The European Archaeological Park at Bliesbruck-Reinheim, in the German municipality of Gersheim and the French municipality of Bliesbruck, is a cross-border project which combines excavations and reconstructions of Celtic and Roman finds with exhibition and educational facilities. It was created in 1989 as a result of the archaeological work being done on both sides of the Franco-German border. Together with archaeological evidence from the Mesolithic Period, the Bronze Age, and the period of the Germanic migrations, the Celtic and Roman finds from the Iron Age bear witness to a history of continuous settlement in the Blies Valley that spans a period of 10,000 years.
Probably the most interesting excavation on the area is the Tomb of the Celtic Princess of Reinheim, dating from the 4th century BC. It is a woman's grave that was filled with exceptionally rich funerary objects. The burial chamber, constructed of oaken beams, was covered over by a massive mound of earth.
There is also a Roman villa in Reinheim. This very large complex includes courtyard walls enclosing an area 300 metres long and 135 metres wide with a main building to the north that measures almost 80 by 62 metres. One portion of the building in the north end of the west wing is thought to have been the villa's private thermal baths, due to the layout of its rooms and the discovery of water channels and fragments of cylindrical tiles (tubuli) attesting to the existence of under-floor heating (hypocaust).References:
From its origin as a small stronghold built by the ancient Illyrian tribe Dalmatae, becoming a royal castle that was the seat of many Croatian kings, to its final development as a large fortress during the Ottoman wars in Europe, Klis Fortress has guarded the frontier, being lost and re-conquered several times. Due to its location on a pass that separates the mountains Mosor and Kozjak, the fortress served as a major source of defense in Dalmatia, especially against the Ottoman advance, and has been a key crossroad between the Mediterranean belt and the Balkan rear.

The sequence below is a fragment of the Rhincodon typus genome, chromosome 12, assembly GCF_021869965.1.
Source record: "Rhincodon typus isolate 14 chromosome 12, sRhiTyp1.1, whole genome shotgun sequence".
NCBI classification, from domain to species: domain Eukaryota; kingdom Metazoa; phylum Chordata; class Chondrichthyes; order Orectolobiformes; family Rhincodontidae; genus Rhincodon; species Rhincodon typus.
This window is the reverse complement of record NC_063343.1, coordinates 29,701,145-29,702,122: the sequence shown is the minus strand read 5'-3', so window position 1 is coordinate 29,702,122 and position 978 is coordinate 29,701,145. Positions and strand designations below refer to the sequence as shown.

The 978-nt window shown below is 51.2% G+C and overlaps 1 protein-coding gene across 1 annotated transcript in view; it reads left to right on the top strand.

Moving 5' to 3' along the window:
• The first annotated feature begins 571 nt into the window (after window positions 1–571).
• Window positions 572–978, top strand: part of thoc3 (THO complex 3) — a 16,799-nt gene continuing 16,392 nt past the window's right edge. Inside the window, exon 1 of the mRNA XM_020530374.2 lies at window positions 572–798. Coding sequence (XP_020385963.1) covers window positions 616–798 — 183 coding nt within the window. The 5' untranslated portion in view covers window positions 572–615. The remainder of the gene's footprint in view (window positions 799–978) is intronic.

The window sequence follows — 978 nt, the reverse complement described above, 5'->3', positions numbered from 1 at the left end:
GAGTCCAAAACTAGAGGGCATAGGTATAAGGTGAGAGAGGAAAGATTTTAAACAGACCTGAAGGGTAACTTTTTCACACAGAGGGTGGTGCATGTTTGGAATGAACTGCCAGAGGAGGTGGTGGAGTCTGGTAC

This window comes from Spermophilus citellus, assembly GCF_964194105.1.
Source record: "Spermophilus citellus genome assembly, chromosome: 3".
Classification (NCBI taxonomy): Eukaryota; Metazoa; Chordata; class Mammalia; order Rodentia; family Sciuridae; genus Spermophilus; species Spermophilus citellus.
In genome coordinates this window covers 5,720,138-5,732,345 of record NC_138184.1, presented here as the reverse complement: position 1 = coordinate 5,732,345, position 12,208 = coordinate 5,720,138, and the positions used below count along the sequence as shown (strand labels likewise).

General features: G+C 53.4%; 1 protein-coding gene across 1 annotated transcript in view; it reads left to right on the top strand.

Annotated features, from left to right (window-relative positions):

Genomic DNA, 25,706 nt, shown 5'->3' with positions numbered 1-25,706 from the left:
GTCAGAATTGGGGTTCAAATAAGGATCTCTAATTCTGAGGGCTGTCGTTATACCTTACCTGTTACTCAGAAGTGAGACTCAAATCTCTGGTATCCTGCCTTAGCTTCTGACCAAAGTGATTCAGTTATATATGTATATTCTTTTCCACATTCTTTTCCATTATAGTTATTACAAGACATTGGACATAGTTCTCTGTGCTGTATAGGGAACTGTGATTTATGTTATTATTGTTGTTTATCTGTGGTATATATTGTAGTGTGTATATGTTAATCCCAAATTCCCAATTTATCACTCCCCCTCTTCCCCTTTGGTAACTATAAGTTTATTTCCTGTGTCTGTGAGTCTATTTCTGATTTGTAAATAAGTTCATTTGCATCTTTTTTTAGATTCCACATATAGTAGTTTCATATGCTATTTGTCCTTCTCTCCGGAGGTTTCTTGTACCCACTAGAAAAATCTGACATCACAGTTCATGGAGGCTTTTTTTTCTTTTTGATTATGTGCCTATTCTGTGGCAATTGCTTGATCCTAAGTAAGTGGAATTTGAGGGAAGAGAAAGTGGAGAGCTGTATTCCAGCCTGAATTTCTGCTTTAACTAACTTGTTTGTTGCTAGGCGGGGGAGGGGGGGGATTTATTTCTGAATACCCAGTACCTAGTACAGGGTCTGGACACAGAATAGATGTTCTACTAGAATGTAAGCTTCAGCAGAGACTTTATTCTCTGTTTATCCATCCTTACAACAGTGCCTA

Since Duke Mislav of the Duchy of Croatia made Klis Fortress the seat of his throne in the middle of the 9th century, the fortress served as the seat of many Croatia"s rulers. The reign of his successor, Duke Trpimir I, the founder of the Croatian royal House of Trpimirović, is significant for spreading Christianity in the Duchy of Croatia. He largely expanded the Klis Fortress, and in Rižinice, in the valley under the fortress, he built a church and the first Benedictine monastery in Croatia. During the reign of the first Croatian king, Tomislav, Klis and Biograd na Moru were his chief residences.
In March 1242 at Klis Fortress, Tatars who were a constituent segment of the Mongol army under the leadership of Kadan suffered a major defeat while in pursuit of the Hungarian army led by King Béla IV. After their defeat by Croatian forces, the Mongols retreated, and Béla IV rewarded many Croatian towns and nobles with 'substantial riches'. During the Late Middle Ages, the fortress was governed by Croatian nobility, amongst whom Paul I Šubić of Bribir was the most significant. During his reign, the House of Šubić controlled most of modern-day Croatia and Bosnia. Excluding the brief possession by the forces of Bosnian King, Tvrtko I, the fortress remained in Hungaro-Croatian hands for the next several hundred years, until the 16th century.
Klis Fortress is probably best known for its defense against the Ottoman invasion of Europe in the early 16th century. Croatian captain Petar Kružić led the defense of the fortress against a Turkish invasion and siege that lasted for more than two and a half decades. During this defense, as Kružić and his soldiers fought without allies against the Turks, the military faction of Uskoks was formed, which later became famous as an elite Croatian militant sect. Ultimately, the defenders were defeated and the fortress was occupied by the Ottomans in 1537. After more than a century under Ottoman rule, in 1669, Klis Fortress was besieged and seized by the Republic of Venice, thus moving the border between Christian and Muslim Europe further east and helping to contribute to the decline of the Ottoman Empire. The Venetians restored and enlarged the fortress, but it was taken by the Austrians after Napoleon extinguished the republic itself in 1797. Today, Klis Fortress contains a museum where visitors to this historic military structure can see an array of arms, armor, and traditional uniforms.